“Perfume must smell nice” she says; nothing else, no elaborate descriptions or considerations, no frills or buffooneries. It is either nice, or not nice (to your nose), and that’s it. Simple, clear, affective and not over-intellectualised.
I like this about her, and sometimes I crave being alike… Unfortunately, I am not: always too brainy, always digging and trying to ‘undo’ things into their constitutive parts, always curious to see what’s behind the hood, and how it all came about… But do I find in all that analytical critical approach, in all that phenomenology of hidden truths, do I find there, what I look for? Is an incitement present in critical thinking, a pleasure I am after in the perfume and all other olfactory impulses, sensations, and impressions?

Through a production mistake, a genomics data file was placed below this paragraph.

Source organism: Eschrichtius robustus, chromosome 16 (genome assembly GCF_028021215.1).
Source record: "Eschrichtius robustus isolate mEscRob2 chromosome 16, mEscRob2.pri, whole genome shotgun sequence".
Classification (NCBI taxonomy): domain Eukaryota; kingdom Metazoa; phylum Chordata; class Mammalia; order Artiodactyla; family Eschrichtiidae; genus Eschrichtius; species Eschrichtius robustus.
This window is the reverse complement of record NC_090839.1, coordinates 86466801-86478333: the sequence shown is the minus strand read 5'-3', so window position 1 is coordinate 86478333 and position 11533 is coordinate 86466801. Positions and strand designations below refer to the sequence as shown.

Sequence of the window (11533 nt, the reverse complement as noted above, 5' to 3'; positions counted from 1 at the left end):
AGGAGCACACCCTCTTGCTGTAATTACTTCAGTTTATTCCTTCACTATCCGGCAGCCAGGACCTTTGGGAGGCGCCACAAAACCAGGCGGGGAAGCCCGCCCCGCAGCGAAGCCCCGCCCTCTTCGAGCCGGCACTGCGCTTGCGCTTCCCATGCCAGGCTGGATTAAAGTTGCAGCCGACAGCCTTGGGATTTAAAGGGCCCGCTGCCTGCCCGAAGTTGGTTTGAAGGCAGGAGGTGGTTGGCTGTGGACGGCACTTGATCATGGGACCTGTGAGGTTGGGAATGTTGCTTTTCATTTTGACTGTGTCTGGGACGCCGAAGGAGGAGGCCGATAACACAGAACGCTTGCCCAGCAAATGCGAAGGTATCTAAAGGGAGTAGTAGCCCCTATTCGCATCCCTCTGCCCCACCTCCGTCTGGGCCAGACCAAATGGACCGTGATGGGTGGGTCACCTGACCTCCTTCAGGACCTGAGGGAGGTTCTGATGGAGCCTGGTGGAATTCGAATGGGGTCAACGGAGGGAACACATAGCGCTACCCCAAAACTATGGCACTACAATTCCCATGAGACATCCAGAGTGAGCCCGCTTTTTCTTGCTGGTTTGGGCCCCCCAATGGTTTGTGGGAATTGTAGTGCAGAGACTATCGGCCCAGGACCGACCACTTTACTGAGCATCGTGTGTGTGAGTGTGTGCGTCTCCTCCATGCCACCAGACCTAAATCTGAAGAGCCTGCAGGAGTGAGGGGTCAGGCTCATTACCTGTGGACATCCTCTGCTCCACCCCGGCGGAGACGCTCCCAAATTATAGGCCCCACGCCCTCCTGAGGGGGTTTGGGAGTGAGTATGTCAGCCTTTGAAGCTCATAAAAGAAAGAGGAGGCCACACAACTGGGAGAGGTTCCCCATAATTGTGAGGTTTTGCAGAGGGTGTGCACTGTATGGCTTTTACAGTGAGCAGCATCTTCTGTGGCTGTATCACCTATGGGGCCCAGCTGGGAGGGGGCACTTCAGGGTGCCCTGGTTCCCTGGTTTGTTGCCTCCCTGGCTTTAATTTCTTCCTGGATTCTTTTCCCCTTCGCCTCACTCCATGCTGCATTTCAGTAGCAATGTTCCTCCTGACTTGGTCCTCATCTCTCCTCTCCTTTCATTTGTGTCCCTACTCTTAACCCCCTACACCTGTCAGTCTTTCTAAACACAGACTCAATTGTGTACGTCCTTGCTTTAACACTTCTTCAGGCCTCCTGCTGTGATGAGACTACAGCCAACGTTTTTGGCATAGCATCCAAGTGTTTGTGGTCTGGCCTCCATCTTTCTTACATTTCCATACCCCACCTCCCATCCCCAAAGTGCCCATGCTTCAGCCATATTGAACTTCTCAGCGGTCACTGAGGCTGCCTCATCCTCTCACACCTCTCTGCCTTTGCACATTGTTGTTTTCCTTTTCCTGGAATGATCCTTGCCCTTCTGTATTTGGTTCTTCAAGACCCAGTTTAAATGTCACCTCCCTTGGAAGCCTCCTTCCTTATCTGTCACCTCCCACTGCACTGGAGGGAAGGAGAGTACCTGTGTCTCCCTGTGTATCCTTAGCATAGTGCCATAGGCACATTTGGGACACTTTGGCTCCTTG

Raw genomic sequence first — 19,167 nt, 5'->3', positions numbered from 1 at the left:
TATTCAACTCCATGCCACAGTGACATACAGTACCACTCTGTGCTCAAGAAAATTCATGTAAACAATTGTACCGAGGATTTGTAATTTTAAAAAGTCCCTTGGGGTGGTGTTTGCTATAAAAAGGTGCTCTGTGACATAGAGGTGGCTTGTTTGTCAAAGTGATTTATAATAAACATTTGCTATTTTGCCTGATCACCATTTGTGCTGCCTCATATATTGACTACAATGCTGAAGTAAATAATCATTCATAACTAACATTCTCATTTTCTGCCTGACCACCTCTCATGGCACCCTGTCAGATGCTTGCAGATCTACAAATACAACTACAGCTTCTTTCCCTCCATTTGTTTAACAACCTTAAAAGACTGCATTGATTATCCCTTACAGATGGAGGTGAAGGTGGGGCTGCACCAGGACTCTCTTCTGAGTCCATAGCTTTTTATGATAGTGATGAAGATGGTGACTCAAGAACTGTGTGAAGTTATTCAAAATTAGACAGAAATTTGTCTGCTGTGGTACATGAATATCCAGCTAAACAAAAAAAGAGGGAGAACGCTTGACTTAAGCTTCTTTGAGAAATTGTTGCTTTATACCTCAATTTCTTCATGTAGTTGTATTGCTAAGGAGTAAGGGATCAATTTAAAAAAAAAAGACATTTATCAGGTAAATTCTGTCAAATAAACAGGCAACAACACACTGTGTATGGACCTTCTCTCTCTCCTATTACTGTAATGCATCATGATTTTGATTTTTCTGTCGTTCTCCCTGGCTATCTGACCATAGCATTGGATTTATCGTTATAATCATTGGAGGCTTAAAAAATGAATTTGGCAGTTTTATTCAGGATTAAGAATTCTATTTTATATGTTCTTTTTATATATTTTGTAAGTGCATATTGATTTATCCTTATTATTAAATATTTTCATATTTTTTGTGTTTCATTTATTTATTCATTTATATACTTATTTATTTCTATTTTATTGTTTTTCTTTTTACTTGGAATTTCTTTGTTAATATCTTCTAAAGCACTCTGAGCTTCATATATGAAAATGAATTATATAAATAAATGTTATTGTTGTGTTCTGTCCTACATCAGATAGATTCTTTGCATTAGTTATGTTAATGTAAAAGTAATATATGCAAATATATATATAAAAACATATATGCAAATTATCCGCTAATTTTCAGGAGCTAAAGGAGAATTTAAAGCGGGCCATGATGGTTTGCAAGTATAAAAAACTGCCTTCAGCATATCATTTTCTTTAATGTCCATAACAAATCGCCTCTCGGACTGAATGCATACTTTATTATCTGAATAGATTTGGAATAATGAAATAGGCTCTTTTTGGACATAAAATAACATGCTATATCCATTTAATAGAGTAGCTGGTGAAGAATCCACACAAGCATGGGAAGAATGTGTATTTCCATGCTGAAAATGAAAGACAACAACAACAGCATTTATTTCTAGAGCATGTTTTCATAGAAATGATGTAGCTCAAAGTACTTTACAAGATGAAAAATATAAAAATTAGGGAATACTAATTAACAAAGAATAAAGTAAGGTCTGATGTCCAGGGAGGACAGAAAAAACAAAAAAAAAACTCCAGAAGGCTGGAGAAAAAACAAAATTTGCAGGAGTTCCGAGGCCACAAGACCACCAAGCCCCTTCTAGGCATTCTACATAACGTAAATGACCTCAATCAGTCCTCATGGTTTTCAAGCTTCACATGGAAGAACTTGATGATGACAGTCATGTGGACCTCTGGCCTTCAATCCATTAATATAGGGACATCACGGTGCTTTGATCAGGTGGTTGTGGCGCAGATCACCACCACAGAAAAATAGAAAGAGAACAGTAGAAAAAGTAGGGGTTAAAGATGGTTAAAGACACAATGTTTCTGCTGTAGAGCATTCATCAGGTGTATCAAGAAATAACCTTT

Maybe, after all, it all boils down to that simple, almost vulgar, yet somehow so crudely truthful and accurate, statement of aesthetic pleasure judgement: “Perfume must smell nice”, without overthinking it, simply enjoying how it resonates in your body. Indeed, not on the body, but in one, in the flesh, for that is what the perfume does: it stimulates our bodies; the olfactory stimuli make us cringe, shiver, swoon, swoosh, sit, murmur, groan, speak, write, smile… The body work: in the body, of the body, by the body.